In their Supreme Court appeal, South Carolina Republicans argued that the panel should have presumed that they had acted in good faith, as required by Supreme Court precedent, and analyzed the district as a whole.

“The result,” the lawmakers wrote, quoting from an earlier decision, “is a thinly reasoned order that presumes bad faith, erroneously equates the purported racial effect of a single line in Charleston County with racial predominance across District 1, and is riddled with ‘legal mistakes’ that improperly relieved plaintiffs of their ‘demanding’ burden to prove that race was the ‘predominant consideration.’”

The challengers, represented by the American Civil Liberties Union and the N.A.A.C.P. Legal Defense and Educational Fund, told the justices that “the panel correctly found that race was the gerrymander’s primary vehicle.”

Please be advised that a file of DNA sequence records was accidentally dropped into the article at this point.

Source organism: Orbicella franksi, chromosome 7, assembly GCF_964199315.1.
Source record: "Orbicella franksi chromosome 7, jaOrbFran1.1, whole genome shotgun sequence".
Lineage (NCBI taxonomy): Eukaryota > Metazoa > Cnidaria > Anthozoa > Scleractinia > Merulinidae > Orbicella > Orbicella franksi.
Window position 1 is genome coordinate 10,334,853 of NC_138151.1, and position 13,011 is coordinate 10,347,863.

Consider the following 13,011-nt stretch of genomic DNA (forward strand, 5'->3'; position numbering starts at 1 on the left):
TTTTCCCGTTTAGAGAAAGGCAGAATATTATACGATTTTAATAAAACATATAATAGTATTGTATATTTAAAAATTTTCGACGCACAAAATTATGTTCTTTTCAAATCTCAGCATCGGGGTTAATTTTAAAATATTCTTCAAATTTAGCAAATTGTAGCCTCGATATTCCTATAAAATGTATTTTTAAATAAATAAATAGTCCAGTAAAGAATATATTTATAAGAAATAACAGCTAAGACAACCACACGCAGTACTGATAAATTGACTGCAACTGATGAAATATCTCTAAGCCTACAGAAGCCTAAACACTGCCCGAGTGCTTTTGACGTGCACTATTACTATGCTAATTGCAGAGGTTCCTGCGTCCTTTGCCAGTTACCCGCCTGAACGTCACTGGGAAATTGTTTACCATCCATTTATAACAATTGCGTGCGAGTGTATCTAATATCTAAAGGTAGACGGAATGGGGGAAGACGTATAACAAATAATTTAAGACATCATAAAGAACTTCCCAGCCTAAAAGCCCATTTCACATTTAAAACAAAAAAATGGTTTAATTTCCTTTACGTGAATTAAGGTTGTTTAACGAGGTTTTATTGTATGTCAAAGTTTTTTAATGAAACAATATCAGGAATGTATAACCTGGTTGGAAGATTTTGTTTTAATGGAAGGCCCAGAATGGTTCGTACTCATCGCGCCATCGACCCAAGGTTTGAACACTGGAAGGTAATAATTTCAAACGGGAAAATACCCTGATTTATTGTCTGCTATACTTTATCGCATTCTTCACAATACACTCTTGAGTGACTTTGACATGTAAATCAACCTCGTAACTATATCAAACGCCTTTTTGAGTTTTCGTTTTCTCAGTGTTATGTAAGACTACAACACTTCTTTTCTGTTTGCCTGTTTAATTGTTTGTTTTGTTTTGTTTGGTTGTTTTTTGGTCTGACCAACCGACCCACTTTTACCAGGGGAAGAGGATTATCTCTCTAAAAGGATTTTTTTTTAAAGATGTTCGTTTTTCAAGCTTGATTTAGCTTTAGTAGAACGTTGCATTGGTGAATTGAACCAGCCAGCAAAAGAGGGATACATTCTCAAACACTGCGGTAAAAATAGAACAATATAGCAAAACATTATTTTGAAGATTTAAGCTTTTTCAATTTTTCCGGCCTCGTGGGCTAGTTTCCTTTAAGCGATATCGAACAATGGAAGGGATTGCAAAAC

“That predominant reliance on race is impermissible even if mapmakers used race as a proxy for politics,” the challengers’ brief said.

Courts must disentangle the two factors in constitutional challenges to voting maps, Justice Alito wrote.

”As far as the federal Constitution is concerned, a legislature may pursue partisan ends when it engages in redistricting,” he wrote. “By contrast, if a legislature gives race a predominant role in redistricting decisions, the resulting map is subjected to strict scrutiny and may be held unconstitutional.”

He added, “These doctrinal lines collide when race and partisan preference are highly correlated.”

Justice Alito criticized the challengers for not proposing their own map. “Without an alternative map,” he wrote, “it is difficult for plaintiffs to defeat our starting presumption that the legislature acted in good faith.”

In dissent, Justice Kagan said the majority had introduced a new and onerous requirement. “As of today,” she wrote, “courts must draw an adverse inference against those plaintiffs when they do not submit a so-called alternative map — no matter how much proof of a constitutional violation they otherwise present.”